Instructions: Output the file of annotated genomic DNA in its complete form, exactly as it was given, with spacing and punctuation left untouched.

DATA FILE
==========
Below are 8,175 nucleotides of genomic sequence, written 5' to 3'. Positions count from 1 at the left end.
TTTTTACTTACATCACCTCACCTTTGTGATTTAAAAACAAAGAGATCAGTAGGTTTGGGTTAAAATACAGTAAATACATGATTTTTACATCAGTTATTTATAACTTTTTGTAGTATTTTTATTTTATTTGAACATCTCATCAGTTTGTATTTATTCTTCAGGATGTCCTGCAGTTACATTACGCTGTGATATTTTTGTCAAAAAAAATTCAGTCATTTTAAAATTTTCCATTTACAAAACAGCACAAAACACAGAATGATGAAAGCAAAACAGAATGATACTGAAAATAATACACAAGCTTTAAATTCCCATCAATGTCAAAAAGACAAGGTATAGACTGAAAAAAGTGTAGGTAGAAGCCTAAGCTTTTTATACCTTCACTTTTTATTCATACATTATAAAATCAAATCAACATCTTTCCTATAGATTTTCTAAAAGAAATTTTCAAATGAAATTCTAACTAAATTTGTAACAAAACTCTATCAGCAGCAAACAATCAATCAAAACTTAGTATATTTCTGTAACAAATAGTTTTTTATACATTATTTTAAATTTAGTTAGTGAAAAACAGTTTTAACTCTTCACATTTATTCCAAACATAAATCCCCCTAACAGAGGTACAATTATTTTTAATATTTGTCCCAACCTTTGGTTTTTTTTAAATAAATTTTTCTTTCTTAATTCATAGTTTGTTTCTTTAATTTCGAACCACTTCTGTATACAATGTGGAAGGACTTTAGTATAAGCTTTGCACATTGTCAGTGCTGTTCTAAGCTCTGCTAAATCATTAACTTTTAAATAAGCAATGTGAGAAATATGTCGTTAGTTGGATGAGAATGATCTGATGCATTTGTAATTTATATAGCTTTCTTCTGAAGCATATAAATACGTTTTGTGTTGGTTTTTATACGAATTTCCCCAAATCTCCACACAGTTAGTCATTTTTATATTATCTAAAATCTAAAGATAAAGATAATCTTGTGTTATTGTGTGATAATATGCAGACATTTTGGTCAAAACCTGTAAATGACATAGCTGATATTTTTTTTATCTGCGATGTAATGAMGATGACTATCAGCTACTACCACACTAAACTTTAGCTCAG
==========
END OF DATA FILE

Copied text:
Below are 8,175 nucleotides of genomic sequence, written 5' to 3'. Positions count from 1 at the left end.
TTTTTACTTACATCACCTCACCTTTGTGATTTAAAAACAAAGAGATCAGTAGGTTTGGGTTAAAATACAGTAAATACATGATTTTTACATCAGTTATTTATAACTTTTTGTAGTATTTTTATTTTATTTGAACATCTCATCAGTTTGTATTTATTCTTCAGGATGTCCTGCAGTTACATTACGCTGTGATATTTTTGTCAAAAAAAATTCAGTCATTTTAAAATTTTCCATTTACAAAACAGCACAAAACACAGAATGATGAAAGCAAAACAGAATGATACTGAAAATAATACACAAGCTTTAAATTCCCATCAATGTCAAAAAGACAAGGTATAGACTGAAAAAAGTGTAGGTAGAAGCCTAAGCTTTTTATACCTTCACTTTTTATTCATACATTATAAAATCAAATCAACATCTTTCCTATAGATTTTCTAAAAGAAATTTTCAAATGAAATTCTAACTAAATTTGTAACAAAACTCTATCAGCAGCAAACAATCAATCAAAACTTAGTATATTTCTGTAACAAATAGTTTTTTATACATTATTTTAAATTTAGTTAGTGAAAAACAGTTTTAACTCTTCACATTTATTCCAAACATAAATCCCCCTAACAGAGGTACAATTATTTTTAATATTTGTCCCAACCTTTGGTTTTTTTTAAATAAATTTTTCTTTCTTAATTCATAGTTTGTTTCTTTAATTTCGAACCACTTCTGTATACAATGTGGAAGGACTTTAGTATAAGCTTTGCACATTGTCAGTGCTGTTCTAAGCTCTGCTAAATCATTAACTTTTAAATAAGCAATGTGAGAAATATGTCGTTAGTTGGATGAGAATGATCTGATGCATTTGTAATTTATATAGCTTTCTTCTGAAGCATATAAATACGTTTTGTGTTGGTTTTTATACGAATTTCCCCAAATCTCCACACAGTTAGTCATTTTTATATTATCTAAAATCTAAAGATAAAGATAATCTTGTGTTATTGTGTGATAATATGCAGACATTTTGGTCAAAACCTGTAAATGACATAGCTGATATTTTTTTTATCTGCGATGTAATGAMGATGACTATCAGCTACTACCACACTAAACTTTAGCTCAG